Tropical weather analysis - August 6, 2012
Ernesto continues cruising through the Caribbean Sea as a tropical storm. As of the latest NHC advisory, the following was posted in regards to the storm's status:
Wind: 50 mph, with higher gusts
Location: 15.0°N 79.9°W
Movement: W at 15 mph
Pressure: 1003 mb
Category: Tropical storm
Ernesto is still not exceptionally well organized, but it is definitely improving. Although an earlier SSMIS overpass just after 0000 UTC suggested that the lower- and middle-tropospheric vortexes were displaced in a west-to-east fashion, as alluded to above, Ernesto appears to be organizing a little bit, and it is presumed that these centers are starting to realign.
Figure 1. Latest infrared satellite image of Tropical Storm Ernesto. Image credit: NOAA
Whatever shear was there is diminishing, as upper-level outflow is now evident in the western semicircle, a first in quite awhile for Ernesto. The SHIPS and GFS forecast a slow reduction in the shear, which should presumably lead to intensification, but Ernesto could surprise. It is expected that Ernesto will attain hurricane status prior to moving across the Yucatan Peninsula late Tuesday or early Wednesday, but assuming the cyclone follows the current forecast track, it will likely miss the warmest waters of the western Caribbean. Thus, rapid intensification is not being explicitly shown at this time (although it remains a possibility). Not that I have any skill in predicting such an episode, anyway. Although temporary weakening is expected to begin as Ernesto moves across the Yucatan Peninsula, reintensification is possible once the cyclone emerges over Bay of Campeche -- if it does so. At that point, Ernesto could become become a hurricane again before moving into Mexico. After its second landfall, Ernesto should quickly dissipate over the rugged terrain of central Mexico, although the threat for heavy rainfall and flooding will persist even after dissipation.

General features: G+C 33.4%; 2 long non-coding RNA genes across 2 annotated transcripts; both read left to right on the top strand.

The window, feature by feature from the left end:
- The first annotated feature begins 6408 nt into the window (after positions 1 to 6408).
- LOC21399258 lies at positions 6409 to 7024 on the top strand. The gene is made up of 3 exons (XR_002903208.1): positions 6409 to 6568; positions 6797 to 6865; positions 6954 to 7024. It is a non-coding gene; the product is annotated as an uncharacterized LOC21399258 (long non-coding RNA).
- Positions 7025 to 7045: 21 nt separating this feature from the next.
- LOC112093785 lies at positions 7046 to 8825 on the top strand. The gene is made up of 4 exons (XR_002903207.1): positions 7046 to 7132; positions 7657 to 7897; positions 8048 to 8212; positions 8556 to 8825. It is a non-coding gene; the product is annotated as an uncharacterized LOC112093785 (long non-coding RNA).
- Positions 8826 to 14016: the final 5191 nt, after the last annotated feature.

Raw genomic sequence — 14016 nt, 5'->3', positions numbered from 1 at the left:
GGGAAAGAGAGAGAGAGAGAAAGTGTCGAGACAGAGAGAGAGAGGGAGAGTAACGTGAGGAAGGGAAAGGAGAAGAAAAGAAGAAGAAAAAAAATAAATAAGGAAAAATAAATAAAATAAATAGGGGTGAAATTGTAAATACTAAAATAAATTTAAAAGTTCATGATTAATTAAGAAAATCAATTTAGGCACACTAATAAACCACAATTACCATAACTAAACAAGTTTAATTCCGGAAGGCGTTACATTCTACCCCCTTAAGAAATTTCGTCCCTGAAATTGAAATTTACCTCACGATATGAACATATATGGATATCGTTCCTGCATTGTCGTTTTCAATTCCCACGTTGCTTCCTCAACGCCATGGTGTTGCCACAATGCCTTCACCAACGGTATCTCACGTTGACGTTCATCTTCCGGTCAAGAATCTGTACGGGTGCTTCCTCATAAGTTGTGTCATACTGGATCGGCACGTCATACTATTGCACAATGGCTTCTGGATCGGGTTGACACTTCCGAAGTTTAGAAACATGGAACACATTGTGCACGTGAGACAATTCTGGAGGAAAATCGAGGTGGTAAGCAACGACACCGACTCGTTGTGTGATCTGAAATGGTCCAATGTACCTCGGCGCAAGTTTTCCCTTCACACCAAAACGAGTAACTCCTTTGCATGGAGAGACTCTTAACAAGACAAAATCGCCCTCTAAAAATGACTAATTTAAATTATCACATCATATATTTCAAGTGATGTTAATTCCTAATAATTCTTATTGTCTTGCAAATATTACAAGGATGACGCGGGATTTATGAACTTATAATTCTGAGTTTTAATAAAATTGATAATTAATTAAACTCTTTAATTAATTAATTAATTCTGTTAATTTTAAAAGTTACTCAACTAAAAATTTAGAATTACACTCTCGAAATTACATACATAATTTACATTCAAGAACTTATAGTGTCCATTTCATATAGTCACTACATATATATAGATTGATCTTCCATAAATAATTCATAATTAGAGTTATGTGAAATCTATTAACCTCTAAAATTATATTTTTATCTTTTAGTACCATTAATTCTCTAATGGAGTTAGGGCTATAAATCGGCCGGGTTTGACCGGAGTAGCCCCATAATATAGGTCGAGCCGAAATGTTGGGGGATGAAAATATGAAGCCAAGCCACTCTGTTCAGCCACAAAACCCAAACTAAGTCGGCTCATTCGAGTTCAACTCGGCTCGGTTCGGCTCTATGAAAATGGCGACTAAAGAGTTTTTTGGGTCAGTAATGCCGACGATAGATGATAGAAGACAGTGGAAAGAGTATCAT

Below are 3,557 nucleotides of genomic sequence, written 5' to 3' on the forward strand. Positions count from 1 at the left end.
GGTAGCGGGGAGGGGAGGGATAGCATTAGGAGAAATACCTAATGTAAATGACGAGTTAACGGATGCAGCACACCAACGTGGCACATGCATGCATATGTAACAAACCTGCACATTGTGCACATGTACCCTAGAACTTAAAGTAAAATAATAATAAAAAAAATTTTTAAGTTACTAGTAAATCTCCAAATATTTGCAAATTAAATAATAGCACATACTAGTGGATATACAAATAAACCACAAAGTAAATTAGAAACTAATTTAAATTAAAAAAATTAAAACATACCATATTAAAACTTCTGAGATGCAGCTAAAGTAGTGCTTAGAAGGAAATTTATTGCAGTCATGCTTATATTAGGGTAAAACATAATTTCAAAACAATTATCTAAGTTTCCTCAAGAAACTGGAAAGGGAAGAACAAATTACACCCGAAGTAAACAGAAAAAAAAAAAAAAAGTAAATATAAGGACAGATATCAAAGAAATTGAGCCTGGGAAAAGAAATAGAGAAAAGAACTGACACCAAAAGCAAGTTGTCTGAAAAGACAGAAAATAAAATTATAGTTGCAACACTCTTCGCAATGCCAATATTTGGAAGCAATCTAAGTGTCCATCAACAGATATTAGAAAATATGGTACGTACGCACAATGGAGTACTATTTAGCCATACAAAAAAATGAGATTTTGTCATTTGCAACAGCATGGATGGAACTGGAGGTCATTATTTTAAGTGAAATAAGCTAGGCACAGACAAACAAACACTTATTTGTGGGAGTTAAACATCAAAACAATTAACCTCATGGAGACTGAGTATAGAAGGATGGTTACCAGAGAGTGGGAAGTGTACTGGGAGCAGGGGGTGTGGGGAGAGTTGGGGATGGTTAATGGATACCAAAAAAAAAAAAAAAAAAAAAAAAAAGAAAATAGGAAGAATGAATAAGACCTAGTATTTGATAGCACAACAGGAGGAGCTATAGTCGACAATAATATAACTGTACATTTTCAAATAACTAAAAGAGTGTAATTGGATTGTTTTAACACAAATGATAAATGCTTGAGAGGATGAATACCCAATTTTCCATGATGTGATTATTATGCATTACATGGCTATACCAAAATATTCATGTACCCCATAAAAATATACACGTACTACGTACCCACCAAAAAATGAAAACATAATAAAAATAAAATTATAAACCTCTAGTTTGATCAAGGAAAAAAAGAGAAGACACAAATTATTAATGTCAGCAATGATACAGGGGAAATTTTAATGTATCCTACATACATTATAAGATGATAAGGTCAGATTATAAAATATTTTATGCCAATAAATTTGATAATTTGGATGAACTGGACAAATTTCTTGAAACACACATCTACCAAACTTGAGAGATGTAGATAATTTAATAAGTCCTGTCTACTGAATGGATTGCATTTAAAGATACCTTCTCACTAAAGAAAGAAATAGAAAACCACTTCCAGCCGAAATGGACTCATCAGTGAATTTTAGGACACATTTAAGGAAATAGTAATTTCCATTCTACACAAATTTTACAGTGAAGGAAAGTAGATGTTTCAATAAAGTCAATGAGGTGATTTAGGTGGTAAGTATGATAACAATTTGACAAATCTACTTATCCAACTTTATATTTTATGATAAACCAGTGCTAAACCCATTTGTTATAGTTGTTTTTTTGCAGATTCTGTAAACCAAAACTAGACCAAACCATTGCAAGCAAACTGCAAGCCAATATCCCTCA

Ernesto remains south of a rather strong subtropical ridge extending to about the longitude of the tropical cyclone. Dynamical models and synoptic data suggest this ridge is beginning to weaken somewhat with the approach of a shortwave trough over the eastern United States. While this trough is not particularly strong, it should be sufficient to induce some poleward component of motion to the cyclone. In a couple of days, another shortwave currently dropping out of southern Canada is forecast to be vastly more potent. This trough and its attendant frontal zone are poised to slide eastward through the Ohio Valley and the mid-Atlantic region. This was the trough that was originally projected to turn Ernesto northward in the Gulf of Mexico. At this point, Ernesto will be too far south to feel an appreciable northward tug from this trough. I would not be surprised if subsequent forecasts have to be shifted southward. A good analogue for Ernesto at this point is Hurricane Debby of 1988, which moved across the Yucatan Peninsula and went on to hit eastern Mexico as a minimal hurricane.
An alternate scenario is that Ernesto runs into Central America, though this seems highly unlikely since the storm appears to be organizing as well as slowly gaining latitude. Should Ernesto move slower or farther south than forecast, a significant flood threat could manifest over portions of Central America through the latter part of the week.